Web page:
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UM Museum Hosts Textile Exhibit by Mary Zicafoose

‘Mountain for Buddha’ is among the tapestry images on display at the UM Museum as part of Mary Zicafoose’s ‘Fault Lines’ exhibit. Submitted photo
The University of Mississippi Museum’s newest exhibit, “Fault Lines,” a unique tapestry exhibit by artist Mary Zicafoose, ties an ancient art form with modern concerns in a vibrant, captivating array.
Curated from three of Zicafoose’s collections – “Fault Lines,” “Mountain for the Buddha” and the “Blueprint Series” – the exhibit is on display in the museum’s Lower Skipwith Gallery through Feb. 3, 2018.
Each piece, based on classic archetypal symbols, depicts climate change through the artist’s representation of tectonic plates, fault lines and land shifts. Zicafoose’s tapestries and rugs have been exhibited around the world, including in American embassies on three continents.
“You make art and you want to draw people in,” Zicafoose said. “You want to get people involved in the work. You want to tell your story, but also one of the primary driving forces is I hope that the work can trigger a shift in consciousness of people.
“That’s part of the mission. It may be pretentious or lofty or maybe just stupidly nuts, but that’s my driving force and I have had those experiences in the arts, where I’ve seen something that made me different. Something happens in that moment and that’s the role of the arts – to lift the vibrational frequency for mankind as we toil on this planet.”
Having a show in Mississippi is special, she said.
“This is a place where people come for that,” she explained. “To be a participant in that process is a very distinct honor and responsibility to bring work here that will do that.”
Her love for textiles began as a child, when she was fascinated by a piece of Pacific Island cloth an aunt gave her.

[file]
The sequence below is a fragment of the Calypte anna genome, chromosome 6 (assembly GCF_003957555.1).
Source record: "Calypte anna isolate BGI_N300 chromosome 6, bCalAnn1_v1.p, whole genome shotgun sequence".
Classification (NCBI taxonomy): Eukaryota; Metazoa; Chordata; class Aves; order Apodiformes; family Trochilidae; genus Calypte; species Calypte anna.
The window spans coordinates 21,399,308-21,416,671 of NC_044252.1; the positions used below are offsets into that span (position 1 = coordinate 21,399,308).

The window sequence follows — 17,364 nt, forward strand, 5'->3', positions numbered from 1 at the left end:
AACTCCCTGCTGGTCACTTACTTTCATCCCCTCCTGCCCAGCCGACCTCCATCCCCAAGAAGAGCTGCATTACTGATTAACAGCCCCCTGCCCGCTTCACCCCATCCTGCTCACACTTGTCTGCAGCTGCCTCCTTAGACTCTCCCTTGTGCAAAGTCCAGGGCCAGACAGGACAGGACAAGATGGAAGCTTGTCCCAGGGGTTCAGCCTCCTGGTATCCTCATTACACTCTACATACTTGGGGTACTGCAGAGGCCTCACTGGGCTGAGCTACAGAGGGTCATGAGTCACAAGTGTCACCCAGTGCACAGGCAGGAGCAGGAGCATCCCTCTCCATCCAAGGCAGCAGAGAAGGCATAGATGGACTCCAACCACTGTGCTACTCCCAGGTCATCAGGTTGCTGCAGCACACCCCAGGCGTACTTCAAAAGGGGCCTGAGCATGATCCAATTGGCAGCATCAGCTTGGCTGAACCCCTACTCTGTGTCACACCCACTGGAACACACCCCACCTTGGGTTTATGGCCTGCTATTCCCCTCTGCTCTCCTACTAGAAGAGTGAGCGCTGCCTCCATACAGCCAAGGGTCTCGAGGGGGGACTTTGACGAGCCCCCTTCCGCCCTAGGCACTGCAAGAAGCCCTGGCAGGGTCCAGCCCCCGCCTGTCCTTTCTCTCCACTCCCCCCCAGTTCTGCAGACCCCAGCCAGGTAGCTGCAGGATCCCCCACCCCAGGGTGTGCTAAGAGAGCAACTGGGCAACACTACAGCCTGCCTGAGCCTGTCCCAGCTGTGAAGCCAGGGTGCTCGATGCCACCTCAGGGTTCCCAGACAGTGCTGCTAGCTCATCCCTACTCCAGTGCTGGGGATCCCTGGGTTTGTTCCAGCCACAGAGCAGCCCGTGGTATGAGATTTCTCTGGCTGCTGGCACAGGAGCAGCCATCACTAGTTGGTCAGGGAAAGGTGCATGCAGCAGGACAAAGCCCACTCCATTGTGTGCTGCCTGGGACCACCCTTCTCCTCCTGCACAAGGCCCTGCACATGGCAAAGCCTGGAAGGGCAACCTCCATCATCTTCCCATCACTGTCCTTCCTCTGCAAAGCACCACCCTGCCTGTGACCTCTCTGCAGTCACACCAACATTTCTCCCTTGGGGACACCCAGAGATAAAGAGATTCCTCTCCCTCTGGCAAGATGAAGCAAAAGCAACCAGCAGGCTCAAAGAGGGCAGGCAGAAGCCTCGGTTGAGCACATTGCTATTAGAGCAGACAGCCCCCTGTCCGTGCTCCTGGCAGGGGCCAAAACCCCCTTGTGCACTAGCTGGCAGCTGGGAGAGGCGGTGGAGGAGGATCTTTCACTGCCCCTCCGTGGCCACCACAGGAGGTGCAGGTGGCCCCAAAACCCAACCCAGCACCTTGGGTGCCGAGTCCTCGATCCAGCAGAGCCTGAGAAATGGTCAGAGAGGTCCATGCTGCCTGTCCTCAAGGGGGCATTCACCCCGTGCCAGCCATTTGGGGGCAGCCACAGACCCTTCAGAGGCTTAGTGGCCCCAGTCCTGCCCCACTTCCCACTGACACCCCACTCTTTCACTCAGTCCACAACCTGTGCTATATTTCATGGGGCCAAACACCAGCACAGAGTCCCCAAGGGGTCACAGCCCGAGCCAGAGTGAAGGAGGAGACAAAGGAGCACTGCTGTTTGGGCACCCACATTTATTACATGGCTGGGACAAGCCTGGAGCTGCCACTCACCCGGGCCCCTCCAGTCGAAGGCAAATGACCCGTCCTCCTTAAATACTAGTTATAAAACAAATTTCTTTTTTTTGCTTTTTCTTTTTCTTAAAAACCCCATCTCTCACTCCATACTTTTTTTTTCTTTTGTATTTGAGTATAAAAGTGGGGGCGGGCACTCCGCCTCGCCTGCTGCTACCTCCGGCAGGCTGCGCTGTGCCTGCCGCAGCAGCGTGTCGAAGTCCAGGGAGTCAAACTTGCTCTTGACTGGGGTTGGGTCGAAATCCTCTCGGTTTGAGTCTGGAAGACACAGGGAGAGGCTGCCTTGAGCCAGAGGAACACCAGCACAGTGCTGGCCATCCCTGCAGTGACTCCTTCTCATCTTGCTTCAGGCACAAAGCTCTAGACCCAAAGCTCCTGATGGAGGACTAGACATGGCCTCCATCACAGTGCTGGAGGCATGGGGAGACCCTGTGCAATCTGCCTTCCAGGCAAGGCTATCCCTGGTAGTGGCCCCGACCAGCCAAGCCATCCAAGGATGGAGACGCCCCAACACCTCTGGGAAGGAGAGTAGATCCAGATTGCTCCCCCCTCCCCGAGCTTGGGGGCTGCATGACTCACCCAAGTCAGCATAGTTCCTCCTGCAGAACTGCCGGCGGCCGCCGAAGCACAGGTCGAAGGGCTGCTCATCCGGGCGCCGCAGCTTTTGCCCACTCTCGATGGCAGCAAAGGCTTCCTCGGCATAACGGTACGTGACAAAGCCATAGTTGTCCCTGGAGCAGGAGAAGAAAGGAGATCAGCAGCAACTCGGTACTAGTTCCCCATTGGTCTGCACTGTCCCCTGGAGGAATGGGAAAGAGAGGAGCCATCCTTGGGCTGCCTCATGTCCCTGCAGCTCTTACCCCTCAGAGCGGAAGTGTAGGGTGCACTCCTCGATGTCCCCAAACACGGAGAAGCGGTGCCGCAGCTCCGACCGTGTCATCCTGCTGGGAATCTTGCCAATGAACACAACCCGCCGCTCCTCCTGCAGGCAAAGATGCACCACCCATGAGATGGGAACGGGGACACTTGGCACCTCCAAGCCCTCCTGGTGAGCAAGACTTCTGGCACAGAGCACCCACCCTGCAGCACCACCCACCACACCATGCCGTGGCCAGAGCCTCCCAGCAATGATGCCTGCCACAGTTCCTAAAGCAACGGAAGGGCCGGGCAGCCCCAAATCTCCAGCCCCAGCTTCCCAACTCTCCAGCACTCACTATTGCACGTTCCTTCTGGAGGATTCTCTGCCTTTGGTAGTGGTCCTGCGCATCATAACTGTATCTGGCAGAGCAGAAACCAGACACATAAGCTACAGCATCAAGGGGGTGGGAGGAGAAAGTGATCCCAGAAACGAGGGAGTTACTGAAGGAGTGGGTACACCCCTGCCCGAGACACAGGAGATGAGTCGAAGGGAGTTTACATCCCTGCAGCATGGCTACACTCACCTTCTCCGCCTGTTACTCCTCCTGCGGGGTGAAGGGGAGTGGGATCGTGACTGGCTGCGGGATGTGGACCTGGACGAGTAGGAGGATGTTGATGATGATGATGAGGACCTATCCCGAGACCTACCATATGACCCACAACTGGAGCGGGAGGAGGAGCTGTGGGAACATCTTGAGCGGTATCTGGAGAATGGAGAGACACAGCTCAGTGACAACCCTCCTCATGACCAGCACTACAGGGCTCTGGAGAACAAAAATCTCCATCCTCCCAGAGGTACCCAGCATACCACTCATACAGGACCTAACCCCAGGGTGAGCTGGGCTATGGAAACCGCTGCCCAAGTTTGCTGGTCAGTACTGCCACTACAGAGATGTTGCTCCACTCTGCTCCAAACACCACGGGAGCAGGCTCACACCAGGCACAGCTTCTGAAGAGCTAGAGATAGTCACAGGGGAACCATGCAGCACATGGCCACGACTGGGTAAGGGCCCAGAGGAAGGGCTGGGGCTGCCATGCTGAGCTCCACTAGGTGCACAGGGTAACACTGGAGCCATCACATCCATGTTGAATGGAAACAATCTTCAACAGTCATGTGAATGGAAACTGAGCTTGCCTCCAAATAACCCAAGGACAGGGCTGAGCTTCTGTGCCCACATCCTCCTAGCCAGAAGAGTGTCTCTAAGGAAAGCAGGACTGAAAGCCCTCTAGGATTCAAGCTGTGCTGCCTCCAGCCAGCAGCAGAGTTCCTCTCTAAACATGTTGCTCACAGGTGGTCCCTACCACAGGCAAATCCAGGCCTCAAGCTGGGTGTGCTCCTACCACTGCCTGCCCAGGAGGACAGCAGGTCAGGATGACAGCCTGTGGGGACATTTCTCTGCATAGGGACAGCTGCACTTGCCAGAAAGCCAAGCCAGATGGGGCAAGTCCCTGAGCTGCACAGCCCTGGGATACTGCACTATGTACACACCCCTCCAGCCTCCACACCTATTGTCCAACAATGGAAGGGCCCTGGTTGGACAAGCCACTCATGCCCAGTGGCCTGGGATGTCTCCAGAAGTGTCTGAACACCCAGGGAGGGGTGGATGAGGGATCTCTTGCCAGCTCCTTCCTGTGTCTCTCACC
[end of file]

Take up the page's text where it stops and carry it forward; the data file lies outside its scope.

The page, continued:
“After many formative years of art schooling and teaching, I somewhat surprisingly found myself behind a loom,” she said on her website. “I have spent the last 22 years in pursuit of visual surprise on the flat woven ‘rug’ surface through dye processes, tapestry techniques and intriguing color play.
“Weaving has become my ticket into the arts – it is a personal vernacular that speaks about the unabashed use of color and the power of illusion.”
A largely self-taught weaver, Zicafoose earned her Bachelor of Fine Arts at St. Mary’s College at Notre Dame. She studied in graduate programs at the Art Institute of Chicago and University of Nebraska.
“The University Museum is thrilled to present the work of this major American tapestry artist and weaver, whose work is exhibited internationally in 24 U.S. embassies and museum and corporate collections nationwide,” museum Director Robert Saarnio said.
“Mary’s pieces are exceptionally vibrant, and elegant in their colorways, symbolism and the complexity of the ikat process, and we were compelled by her description of her work: ‘I create contemporary tapestry, pushing the boundary of this ancient art form, to investigate the intricacies of how we, as individuals, are tied to one another.'”
The University Museum, at the corner of University Avenue and Fifth Street, is open 10 a.m.-6 p.m. Tuesdays-Saturdays. Admission is free.
To learn more about Zicafoose and her work, visit https://maryzicafoose.com/. For more information about the museum and its exhibits, visit https://museum.olemiss.edu/.


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